September 30, 2016

Plexus Blog: What do you need to know if you are doing in PR in Russia?

In the past two decades, the Russian PR-industry has come a long way from simple activities, implemented via fax and telephone, to serious and large-scale multimedia and digital campaigns. 15 years ago, I felt like an alien when the lecturer at the London PR School told me about online communication, video releases and conference calls. Today, the difference in the forms and means of communication has almost disappeared, and PR in Russia comes much closer to international standards. Yet the Russian PR has its own exclusive features, which we will discuss here.

Common language of communication

What is important, of course, is a good knowledge of the Russian language. Both written and oral have to be fluent. This creates a high level of trust and understanding among all participants in the communication process.

The importance of informal relationships

Informal contacts, that always play a key role in communication and personal relationships, are especially important in Russia. That is why companies compete with each other to establish friendly contacts with media, from a pleasant gift on the journalists’ birthday or seasonal holiday, to the press tours that look like more travel packages than business trips. These could include visits to expensive restaurants and discos, as well as inspection of local attractions. Some of my friends-journalists’ schedules are filled with endless trips that they make by the invitation of companies-newsmakers. London, Geneva, and Sochi ... in such a competitive environment it is not easy for PR specialists to make their way to the minds and hearts of journalists. Yes, there are more elegant and highly professional ways to interact with the media, but do they always lead to informal contacts?

Local Flavor

Sometimes Russian journalists, bloggers, editors, and your customers could talk in very rude manner and might be not be very courteous. Often, they do not like excuses, might not respond emails or phone calls if they are not that important to them. Well, that is the local business etiquette and you cannot help it!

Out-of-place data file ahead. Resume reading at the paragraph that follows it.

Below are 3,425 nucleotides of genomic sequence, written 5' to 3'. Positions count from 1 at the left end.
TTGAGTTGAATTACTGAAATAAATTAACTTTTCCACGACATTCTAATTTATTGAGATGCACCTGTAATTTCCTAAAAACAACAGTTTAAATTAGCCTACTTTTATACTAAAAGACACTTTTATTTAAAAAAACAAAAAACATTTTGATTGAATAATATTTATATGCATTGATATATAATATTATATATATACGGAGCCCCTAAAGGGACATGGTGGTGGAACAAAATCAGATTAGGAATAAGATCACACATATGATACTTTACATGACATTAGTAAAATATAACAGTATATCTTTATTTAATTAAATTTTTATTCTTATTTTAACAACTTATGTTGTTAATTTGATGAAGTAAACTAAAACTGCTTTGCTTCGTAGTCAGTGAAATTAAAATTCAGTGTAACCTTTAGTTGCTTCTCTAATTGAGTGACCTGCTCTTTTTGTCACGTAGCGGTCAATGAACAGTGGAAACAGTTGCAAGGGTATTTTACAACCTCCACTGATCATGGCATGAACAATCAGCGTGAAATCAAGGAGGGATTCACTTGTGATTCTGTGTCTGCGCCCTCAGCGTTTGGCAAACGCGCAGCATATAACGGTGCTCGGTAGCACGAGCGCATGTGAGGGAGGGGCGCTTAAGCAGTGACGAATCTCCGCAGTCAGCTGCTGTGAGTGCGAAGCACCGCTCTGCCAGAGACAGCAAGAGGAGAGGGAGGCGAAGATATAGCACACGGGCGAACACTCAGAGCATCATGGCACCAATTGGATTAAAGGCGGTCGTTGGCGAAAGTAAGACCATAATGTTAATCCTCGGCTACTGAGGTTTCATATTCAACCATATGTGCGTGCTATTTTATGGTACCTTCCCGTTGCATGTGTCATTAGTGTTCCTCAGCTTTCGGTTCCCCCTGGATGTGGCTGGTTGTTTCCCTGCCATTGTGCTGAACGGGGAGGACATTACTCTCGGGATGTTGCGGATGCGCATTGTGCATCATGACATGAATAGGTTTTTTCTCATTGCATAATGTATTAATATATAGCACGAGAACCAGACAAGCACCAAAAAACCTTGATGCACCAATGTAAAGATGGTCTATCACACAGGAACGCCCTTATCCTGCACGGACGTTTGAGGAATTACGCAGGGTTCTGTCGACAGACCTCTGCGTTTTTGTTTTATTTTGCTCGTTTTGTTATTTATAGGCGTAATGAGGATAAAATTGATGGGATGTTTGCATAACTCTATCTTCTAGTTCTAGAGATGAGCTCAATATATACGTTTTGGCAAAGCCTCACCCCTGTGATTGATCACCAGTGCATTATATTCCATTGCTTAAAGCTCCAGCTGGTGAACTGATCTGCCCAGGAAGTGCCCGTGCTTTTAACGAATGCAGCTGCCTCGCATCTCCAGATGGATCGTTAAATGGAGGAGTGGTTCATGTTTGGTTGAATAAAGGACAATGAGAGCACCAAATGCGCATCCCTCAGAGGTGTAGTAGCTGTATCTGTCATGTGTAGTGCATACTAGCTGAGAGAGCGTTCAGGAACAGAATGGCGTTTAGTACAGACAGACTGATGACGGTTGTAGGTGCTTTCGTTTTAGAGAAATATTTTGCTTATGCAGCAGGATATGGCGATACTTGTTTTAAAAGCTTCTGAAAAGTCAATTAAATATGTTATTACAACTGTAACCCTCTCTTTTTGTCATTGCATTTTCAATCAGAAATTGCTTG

Facebook is a network for quick contact to journalists

While in many countries, Facebook is a network for personal relationships, in Russia it actively used for professional communication. Correspondents and columnists share their articles with friends and subscribers to generate active discussions and attract interest to their journalist’s work. Facebook is also a good place to look for speakers and establish contacts with PR people and media representatives. Some PR specialists use the FB’s chat to invite journalists to a press conference. As a result, the process of inviting media could takes less than 15 minutes.

Press feed — effective assistant to PR manager

Press feed is a very useful platform that connects journalists and companies’ representatives, who are responsible for communications. This is analogous to the English-language site Help Reporter Out (HARO). Media send requests via Press feed for expert commentary on particular topic, indicating the deadline and size of text they expect from the speaker. Companies could choose the topics in which they are the experts and send their comments via the platform. New speakers can quickly get into the pages of the media, and journalists can quickly find the experts when they have to cover the new topics. It’s fast way for new media just entering the market, or for regional publications that want to get a good expert from Moscow to comment.

TV vs. online media

A very limited number of media cover national-scale business news. Generally, Russian TV is politicized and strongly controlled by the state. Only the business TV channel, RBC, offers mostly paid formats. Local radio stations broadcast entertaining programs and music, as well as the main economic and political news. The number of national-level publications is constantly shrinking as they are constricted by online media, and the economic difficulties in the country led to further reduction of the number of advertisers. All prints are actively developing online formats. The number of news portals is constantly increasing, although in reality the number of high-professional news sites can be counted on fingers.

Journalists cook analytics

The peculiarity of the Russian media is that they are more likely than their Western counterparts to take ready-made research and analysis, publish the results of investigations. The more sensational results — the more publicity they will get. Foreign journalists may request information sources, additional data, and comments from study participants, so they prefer to dig around themselves. Russian journalists do not like to dig and analyze the information themselves, but are happy to use the prepared analytical documents. This approach of the Russian press, of course, makes life specialists in public relations easier in some ways.

Good deeds are done best in silence

It has become a tradition in Russia that good things are best done in silence; therefore it is very difficult to promote charitable projects in the media. Journalists who offer to cover the projects do not always refer approvingly.

Written by Elena Kuznetsova